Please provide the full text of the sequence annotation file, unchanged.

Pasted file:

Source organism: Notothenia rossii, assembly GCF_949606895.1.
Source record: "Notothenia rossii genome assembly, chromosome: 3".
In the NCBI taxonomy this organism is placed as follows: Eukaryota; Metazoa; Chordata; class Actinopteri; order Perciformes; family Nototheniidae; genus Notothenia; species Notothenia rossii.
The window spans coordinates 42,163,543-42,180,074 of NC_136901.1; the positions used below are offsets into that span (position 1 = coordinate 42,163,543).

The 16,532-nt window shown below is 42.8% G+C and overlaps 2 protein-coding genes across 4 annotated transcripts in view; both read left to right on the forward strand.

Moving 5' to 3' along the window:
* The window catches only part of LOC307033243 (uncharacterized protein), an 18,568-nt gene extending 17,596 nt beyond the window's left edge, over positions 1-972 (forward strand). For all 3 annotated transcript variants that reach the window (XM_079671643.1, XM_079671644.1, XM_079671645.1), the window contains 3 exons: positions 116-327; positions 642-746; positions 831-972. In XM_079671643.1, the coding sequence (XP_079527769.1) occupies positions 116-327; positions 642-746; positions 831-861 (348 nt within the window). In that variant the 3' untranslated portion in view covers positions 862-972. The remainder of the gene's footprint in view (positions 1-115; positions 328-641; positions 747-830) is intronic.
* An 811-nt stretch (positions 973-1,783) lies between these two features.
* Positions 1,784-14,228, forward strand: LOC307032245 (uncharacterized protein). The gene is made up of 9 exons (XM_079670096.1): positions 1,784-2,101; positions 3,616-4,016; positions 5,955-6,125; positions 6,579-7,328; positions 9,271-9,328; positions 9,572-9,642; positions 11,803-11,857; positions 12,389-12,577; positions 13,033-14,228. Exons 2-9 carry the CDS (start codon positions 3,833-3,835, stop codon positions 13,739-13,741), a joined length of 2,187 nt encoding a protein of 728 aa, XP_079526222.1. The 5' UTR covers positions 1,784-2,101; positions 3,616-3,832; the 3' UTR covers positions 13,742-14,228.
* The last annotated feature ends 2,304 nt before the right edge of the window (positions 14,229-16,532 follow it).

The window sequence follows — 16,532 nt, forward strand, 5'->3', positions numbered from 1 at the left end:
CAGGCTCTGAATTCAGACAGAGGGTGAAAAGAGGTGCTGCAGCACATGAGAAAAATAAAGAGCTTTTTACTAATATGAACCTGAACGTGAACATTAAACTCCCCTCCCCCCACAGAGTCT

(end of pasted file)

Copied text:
Source organism: Notothenia rossii, assembly GCF_949606895.1.
Source record: "Notothenia rossii genome assembly, chromosome: 3".
In the NCBI taxonomy this organism is placed as follows: Eukaryota; Metazoa; Chordata; class Actinopteri; order Perciformes; family Nototheniidae; genus Notothenia; species Notothenia rossii.
The window spans coordinates 42,163,543-42,180,074 of NC_136901.1; the positions used below are offsets into that span (position 1 = coordinate 42,163,543).

The 16,532-nt window shown below is 42.8% G+C and overlaps 2 protein-coding genes across 4 annotated transcripts in view; both read left to right on the forward strand.

Moving 5' to 3' along the window:
* The window catches only part of LOC307033243 (uncharacterized protein), an 18,568-nt gene extending 17,596 nt beyond the window's left edge, over positions 1-972 (forward strand). For all 3 annotated transcript variants that reach the window (XM_079671643.1, XM_079671644.1, XM_079671645.1), the window contains 3 exons: positions 116-327; positions 642-746; positions 831-972. In XM_079671643.1, the coding sequence (XP_079527769.1) occupies positions 116-327; positions 642-746; positions 831-861 (348 nt within the window). In that variant the 3' untranslated portion in view covers positions 862-972. The remainder of the gene's footprint in view (positions 1-115; positions 328-641; positions 747-830) is intronic.
* An 811-nt stretch (positions 973-1,783) lies between these two features.
* Positions 1,784-14,228, forward strand: LOC307032245 (uncharacterized protein). The gene is made up of 9 exons (XM_079670096.1): positions 1,784-2,101; positions 3,616-4,016; positions 5,955-6,125; positions 6,579-7,328; positions 9,271-9,328; positions 9,572-9,642; positions 11,803-11,857; positions 12,389-12,577; positions 13,033-14,228. Exons 2-9 carry the CDS (start codon positions 3,833-3,835, stop codon positions 13,739-13,741), a joined length of 2,187 nt encoding a protein of 728 aa, XP_079526222.1. The 5' UTR covers positions 1,784-2,101; positions 3,616-3,832; the 3' UTR covers positions 13,742-14,228.
* The last annotated feature ends 2,304 nt before the right edge of the window (positions 14,229-16,532 follow it).

The window sequence follows — 16,532 nt, forward strand, 5'->3', positions numbered from 1 at the left end:
CAGGCTCTGAATTCAGACAGAGGGTGAAAAGAGGTGCTGCAGCACATGAGAAAAATAAAGAGCTTTTTACTAATATGAACCTGAACGTGAACATTAAACTCCCCTCCCCCCACAGAGTCT